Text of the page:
Review: The Icarus Girl – Helen Oyeyemi

2017: 90
3 of 5 stars
Published in 2005

This is a debut novel written when the author was 19. I wasn’t sure quite what to make of it, though. It’s about an 8 year old girl, Jessamy, whose mother is Nigerian and whose father is English. She’s been brought up in England but doesn’t seem to have friends and doesn’t fit in. During a family visit to Nigeria, she meets a girl called TillyTilly, a girl that nobody else seems to see. A girl who, eventually, Jessamy realizes isn’t real. Yet she has a presence and isn’t always a benevolent one, either.

Sometimes, I thought Jess was dealing with multiple personality, or some other mental illness. Sometimes, I thought it was a spirit, a ghost and other times I wondered if Jess had a brain tumour. The thing is, it’s never that clear. Jess is afraid all the time, not just of TillyTilly but of most things. She has an overactive imagination that fuels the fire. Even when she knows Tilly isn’t real, she knows there’s *something*.

Definition of Icarus. :the son of Daedalus who, to escape imprisonment, flies by means of artificial wings but falls into the sea and drowns when the wax of his wings melts as he flies too near the sun. – Miriam Webster dictionary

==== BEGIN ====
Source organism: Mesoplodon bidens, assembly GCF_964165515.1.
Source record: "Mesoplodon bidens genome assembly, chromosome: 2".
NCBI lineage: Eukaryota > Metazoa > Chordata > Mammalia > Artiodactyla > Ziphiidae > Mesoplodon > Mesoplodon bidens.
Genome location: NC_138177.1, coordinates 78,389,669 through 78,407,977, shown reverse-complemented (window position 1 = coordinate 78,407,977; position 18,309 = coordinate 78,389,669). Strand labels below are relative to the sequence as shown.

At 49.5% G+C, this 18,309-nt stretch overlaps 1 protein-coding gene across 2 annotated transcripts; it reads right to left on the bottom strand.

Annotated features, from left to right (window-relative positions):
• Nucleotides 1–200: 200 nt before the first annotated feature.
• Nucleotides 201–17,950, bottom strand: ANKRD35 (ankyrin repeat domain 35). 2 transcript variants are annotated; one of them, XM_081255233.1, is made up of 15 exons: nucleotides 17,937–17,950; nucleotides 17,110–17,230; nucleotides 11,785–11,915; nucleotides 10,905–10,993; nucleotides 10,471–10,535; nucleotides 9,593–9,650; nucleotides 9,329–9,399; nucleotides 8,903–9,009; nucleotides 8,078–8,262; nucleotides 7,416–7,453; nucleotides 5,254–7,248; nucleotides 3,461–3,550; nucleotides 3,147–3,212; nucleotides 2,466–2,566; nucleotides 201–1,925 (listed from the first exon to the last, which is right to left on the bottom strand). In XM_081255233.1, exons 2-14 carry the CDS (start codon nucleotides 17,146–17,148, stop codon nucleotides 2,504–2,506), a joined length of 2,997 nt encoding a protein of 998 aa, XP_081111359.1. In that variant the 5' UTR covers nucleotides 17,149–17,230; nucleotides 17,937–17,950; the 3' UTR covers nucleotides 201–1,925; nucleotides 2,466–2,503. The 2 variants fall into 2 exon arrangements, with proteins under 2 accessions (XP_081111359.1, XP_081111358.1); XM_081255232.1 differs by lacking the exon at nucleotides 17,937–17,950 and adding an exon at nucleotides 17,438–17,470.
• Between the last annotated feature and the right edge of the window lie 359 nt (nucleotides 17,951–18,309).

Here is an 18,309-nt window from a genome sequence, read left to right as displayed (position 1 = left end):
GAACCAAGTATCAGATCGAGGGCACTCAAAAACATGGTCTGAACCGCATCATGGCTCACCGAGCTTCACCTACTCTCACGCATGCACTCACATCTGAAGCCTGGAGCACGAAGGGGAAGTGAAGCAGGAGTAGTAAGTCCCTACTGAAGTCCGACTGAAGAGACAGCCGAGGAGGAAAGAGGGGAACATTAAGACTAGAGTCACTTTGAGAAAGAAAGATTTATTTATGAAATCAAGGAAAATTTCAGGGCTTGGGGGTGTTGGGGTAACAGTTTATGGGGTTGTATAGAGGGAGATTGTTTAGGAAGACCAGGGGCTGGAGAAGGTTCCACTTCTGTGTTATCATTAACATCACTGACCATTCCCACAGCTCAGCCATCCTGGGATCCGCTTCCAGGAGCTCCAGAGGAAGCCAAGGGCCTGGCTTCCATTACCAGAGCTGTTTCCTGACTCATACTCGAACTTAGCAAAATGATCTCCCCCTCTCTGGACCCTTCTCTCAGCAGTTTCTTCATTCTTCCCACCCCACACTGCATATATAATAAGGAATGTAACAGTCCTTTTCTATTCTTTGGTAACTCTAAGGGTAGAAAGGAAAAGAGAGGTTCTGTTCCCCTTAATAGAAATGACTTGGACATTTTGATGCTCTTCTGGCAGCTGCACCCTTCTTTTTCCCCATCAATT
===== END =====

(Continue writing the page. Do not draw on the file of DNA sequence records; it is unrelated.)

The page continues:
I think the story is a bit uneven. If I’m supposed to be picking up clues and metaphors, it’s lost on me. I’m not very good at that kind of thing.  Regarding Tilly and other events in the book, I’d like to have some sort of definitive reveal and motivation or something close to it but I don’t think it really gives you that. The ending is a bit ambiguous, too. But going by the definition above, when applied to the plot and especially the ending, then I can understand what happens at the end. And yet, I found the book engaging and interesting if a little frustrating to read. It kept me guessing and wanting to know what happens next and when the truth will be revealed. I was let down on that last point. It’s quite a complex novel for someone’s debut, written by a teenager who knows the Nigerian folklore that apparently some of this is based on.




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